Welp, Wednesday and Thursday were both Too Busy To Breathe days. TOday I said “No” to subbing ( it’s been so long that I’ve “taught a class” that I have this insane idea that I wouldn’t know what to do…) and it’s been quieter — it’s also raining hard. (Left early on the bicycle to get in before it really got rolling.)

I’m making an annotated list of articles and I … thought I had already blogged about WHAT COMMUNITY COLLEGE DEVELOPMENTAL MATHEMATICS STUDENTS UNDERSTAND ABOUT MATHEMATICS .

It explores and explains… starting with this:

Most of what we know about the mathematical knowledge of community college students we learn from placement tests (Accuplacer, Compass, MDTP). But placement test data is almost impossible to come by due to the high-stakes nature of the tests and the need to keep items protected. Further, the most commonly used tests (Accuplacer and Compass) are adaptive tests, meaning that students take only the minimal items needed to determine their final score, and so don’t take items that might give a fuller picture of their mathematical knowledge. Finally, most of the items on the placement tests are procedural in nature: they are designed to assess what students are able to do, but not what students understand about fundamental mathematical concepts.

Then this:

Currently there is great interest in reforming developmental mathematics education at the community college. Yet, it is worth noting that almost none of the reforms have focused on actually changing the teaching methods and routines that define the teaching and learning of mathematics in community colleges.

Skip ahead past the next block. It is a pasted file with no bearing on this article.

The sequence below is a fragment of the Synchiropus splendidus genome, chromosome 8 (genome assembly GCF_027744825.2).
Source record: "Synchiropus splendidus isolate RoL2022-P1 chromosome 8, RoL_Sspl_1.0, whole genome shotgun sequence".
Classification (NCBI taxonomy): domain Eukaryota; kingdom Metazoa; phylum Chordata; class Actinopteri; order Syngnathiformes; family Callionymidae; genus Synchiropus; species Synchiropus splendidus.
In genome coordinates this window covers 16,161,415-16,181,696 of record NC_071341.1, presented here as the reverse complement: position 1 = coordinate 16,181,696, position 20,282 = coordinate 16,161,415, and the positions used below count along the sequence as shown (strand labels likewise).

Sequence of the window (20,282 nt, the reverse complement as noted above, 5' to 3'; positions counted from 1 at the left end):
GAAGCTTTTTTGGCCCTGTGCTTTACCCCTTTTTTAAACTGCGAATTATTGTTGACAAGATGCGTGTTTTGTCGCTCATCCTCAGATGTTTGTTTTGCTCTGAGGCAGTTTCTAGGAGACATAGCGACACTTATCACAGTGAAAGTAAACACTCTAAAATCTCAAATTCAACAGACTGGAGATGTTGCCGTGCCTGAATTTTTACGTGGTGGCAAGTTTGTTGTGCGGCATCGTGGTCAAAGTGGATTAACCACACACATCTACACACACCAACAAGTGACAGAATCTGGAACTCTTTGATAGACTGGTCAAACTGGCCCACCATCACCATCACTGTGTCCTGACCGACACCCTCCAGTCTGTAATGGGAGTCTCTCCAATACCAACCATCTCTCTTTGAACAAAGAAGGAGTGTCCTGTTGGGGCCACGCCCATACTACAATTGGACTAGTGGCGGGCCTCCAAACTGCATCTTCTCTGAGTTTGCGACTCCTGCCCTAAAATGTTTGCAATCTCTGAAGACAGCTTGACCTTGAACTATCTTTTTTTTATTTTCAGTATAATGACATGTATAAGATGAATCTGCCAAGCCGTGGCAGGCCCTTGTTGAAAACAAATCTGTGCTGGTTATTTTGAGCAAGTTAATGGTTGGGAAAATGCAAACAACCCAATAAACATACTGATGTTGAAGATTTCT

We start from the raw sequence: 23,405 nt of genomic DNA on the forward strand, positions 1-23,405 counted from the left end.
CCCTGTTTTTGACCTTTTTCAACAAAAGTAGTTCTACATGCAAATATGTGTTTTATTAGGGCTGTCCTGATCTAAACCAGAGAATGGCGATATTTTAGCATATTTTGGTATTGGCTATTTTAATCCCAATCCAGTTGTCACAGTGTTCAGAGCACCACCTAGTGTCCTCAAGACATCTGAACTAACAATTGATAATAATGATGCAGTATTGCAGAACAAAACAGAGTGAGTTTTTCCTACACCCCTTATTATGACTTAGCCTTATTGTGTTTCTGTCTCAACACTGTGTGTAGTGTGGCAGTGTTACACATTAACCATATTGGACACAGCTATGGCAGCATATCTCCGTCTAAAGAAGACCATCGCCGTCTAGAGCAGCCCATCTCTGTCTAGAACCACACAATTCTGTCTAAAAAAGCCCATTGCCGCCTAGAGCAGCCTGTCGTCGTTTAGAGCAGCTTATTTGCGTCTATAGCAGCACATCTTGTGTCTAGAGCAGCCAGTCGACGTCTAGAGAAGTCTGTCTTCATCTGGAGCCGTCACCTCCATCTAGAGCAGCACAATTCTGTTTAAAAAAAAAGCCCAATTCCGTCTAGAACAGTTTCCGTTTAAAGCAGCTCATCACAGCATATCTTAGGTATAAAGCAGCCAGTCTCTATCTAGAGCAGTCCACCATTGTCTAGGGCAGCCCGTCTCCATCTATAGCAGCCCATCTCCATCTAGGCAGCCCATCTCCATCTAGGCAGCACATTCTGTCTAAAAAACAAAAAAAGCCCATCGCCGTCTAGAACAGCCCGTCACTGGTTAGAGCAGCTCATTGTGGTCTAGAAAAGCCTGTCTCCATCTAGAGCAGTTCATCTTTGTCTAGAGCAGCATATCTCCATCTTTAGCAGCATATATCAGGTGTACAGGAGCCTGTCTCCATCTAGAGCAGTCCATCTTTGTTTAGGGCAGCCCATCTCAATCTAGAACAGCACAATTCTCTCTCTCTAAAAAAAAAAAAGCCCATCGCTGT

… and then, yes, the hypothesis I’d like to explore as well:

In particular, we are interested in exploring the hypothesis that these students who have failed to learn mathematics in a deep and lasting way up to this point might be able to do so if we can convince them, first, that mathematics makes sense, and then provide them with the tools and opportunities to think and reason.

There’s a healthy sample size here. 1643 in algebra readiness, 1856 in Elementary Algebra, 1651 in Intermediate Algebra and 680 in Pre-calc.

So, from the “algebra readiness” here’s just the top part of analysis of the questions causing the most trouble:

Note: that’s the percent who got it *right.*

Patterns? Fractions … bad news. Students did something that sort of looked right. “it appeared as though students sometimes fell back on their knowledge of how math questions are typically posed.” So asked for least common multiple of 6 and 9 … answer would be “3.”

The ten questions answered correctly by students… students could get them right by plugging a few things in and doing what looked right.

The article went on with a whole lot of conceptual problems and … ouch. Ouch.

They also interviewed some students. Consistent with my experience, students who knew that “half of something” was the same as dividing by two couldn’t apply that to other fractions well. Students did not expect to use “common sense” in math class. There were no connections between their intuitive understandings and … math problems.

“Roberto, in our case study, asked at one point:

‘Am I supposed to do it the math way, or just do what makes sense (paraphrased)?’

Let’s fix that, okay?

Stigler, J.W. et al. (2010) What community college developmental mathematics students understand about mathematics. MathAMATYC Educ. 10, 4–16

*article, Uncategorized*

Posted on August 24, 20180